How to call a C/C++ function from Java

Java Native Interface (JNI), part of the Java platform, is an interface that enables communication between Java applications running on a Java Virtual Machine (JVM) and native applications or libraries written in other programming languages (e.g. C, C++).

JNI provides improved performance in some low-level tasks (e.g. Math.sqrt (double a)) and enables communication with hardware devices (Bluetooth, Wi-Fi, etc.). However, there is a disadvantage in the loss of platform independence, because such program uses the library compiled for specific operating system.

Java Native Interface - creating dynamic library and calling from Java

Java Native Interface – creating dynamic library and calling from Java

The figure above shows the implementation of a native library and its integration with Java. Example demonstrates how to call C library that prints the text “Hello World from C function!” from Java application. The entire implementation process can be summarized into several steps:

  1. Create a class that declares the native methods
    public class HelloWorld {
    
       static {
          // load the C-library
          System.loadLibrary("HelloWorld");
       }
    
       // declaration of native method
       private native void print();
    
       public static void main(String[] args) {
          new HelloWorld().print();
       }
    }
    
    • loadLibrary(String libname) method is used to load an external C-library, libname represents the path to the library.
    • Placing the call in a static initialization block ensures that the library is only loaded once per class. Static initialization block is executed immediately after the class is loaded into memory.
    • Keyword native is used to denote a native methods; the methods created in C-library, which will be called.
  2. Compile the Java program
    • In NetBeans IDE, right-click the project name and select Clean and Build from the context menu. Now the .class files will be created in the “build\classes” folder in the project directory.
    • Outside of IDE, use an external javac tool.
  3. Generate the header file
    • To generate a C-header file (.h) with a native function declaration use the javah tool (part of JDK, typically in C:\Program Files\Java\jdk\bin) on the Java .class file. Enter the file name without .class extension:
      javah -jni HelloWorld
    • Generated header file contains a declaration of C-function that is linked with the Java native method:
      JNIEXPORT void JNICALL Java_HelloWorld_print (JNIEnv *, jobject);
  4. Write the C implementation of the native methods
    • In NetBeans IDE select New ProjectC/C++ Dynamic Library.
    • Created project must be linked with JNI libraries:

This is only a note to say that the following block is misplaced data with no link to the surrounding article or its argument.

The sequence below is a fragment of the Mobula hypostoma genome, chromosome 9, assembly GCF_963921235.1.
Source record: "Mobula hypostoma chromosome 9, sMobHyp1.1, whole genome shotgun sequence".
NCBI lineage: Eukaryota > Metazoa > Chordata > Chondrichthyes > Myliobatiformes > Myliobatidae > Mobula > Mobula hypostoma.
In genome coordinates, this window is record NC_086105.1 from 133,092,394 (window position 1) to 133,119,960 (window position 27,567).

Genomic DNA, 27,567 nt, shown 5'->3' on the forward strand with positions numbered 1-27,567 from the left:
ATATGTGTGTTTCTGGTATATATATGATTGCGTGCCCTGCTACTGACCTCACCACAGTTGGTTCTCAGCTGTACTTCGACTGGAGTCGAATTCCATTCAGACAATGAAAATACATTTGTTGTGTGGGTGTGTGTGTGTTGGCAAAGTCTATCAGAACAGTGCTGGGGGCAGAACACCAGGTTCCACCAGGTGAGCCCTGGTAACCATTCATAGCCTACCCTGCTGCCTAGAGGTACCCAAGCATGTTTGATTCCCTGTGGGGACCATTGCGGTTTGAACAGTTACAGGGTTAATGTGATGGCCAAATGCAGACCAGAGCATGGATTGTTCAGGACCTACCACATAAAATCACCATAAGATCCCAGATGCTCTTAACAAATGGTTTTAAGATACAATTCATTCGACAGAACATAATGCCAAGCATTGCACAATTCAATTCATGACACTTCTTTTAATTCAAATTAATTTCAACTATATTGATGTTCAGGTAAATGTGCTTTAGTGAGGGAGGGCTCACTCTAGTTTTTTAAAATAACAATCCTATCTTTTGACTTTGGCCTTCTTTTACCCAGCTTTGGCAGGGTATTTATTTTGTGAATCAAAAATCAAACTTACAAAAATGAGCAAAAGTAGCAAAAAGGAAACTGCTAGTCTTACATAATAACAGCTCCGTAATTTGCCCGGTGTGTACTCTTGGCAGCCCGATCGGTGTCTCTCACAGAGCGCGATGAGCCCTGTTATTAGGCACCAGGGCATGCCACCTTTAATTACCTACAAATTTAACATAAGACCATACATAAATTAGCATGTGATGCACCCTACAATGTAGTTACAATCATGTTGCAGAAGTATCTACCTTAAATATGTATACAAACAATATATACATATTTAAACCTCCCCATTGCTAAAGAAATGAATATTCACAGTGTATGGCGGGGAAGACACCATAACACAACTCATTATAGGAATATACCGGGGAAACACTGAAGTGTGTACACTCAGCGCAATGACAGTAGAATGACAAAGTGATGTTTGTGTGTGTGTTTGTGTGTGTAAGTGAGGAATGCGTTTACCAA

• Right-click the project name and select Properties from the context menu.
      • On the Project Properties page, select C Compiler section, and in the Include Directories box type paths to JNI (typically C:/Program Files/Java/jdk/lib and C:/Program Files/Java/jdk/include/win32).
      • In the same section C Compiler, in the Additional Options box type:
        -Wl,--add-stdcall-alias -mno-cygwin -shared -m32 -Wall -pedantic
        • -Wl,–add-stdcall-alias passes option –add-stdcall-alias to the linker. The option sets alias for the function names without the addition of @nn.
        • -mno-cygwin ensures independence from cygwin.dll on Windows environment (when using cygwin gcc).
        • -shared option tells the compiler to generate a dynamic library instead of executable file.
        • -m32 option tells the compiler to create a 32b binary (required only when using 64b GCC and 32b JDK).
        • -Wall -pedantic ensures print of all warning messages and source code control to ANSI standards.
      • Copy the generated header file to the created project directory and link it to the project (right-click the Header Files node, select Add Existing Item from the context menu).
      • Implement methods, right-click the Source Files node, select New and then C Source File.
      • Edit the created file by typing the following code:
        #include <jni.h>
        #include <stdio.h>
        #include "HelloWorld.h"
        
        JNIEXPORT void JNICALL
        Java_HelloWorld_print(JNIEnv *env, jobject obj) {
            printf("Hello World from C function!\n");
        }
  5. Compile the dynamic library
    • Right-click the project name and select Clean and Build.
    • Now the dynamic library file (.dll for Windows, .so for Unix) will be created in the “dist” folder in the project directory.
  6. Run the program using the java runtime interpreter
    • Copy the generated library (.dll or .so) to the Java project directory or to the directory where executable file.
    • If library in another directory, must define the path in the loadLibrary(String libname) method.
    • Run the Java application and output prints the text “Hello World from C function!” as defined in C.

More information about JNI can be found in the book Java Native Interface: Programmer’s Guide and Specification.

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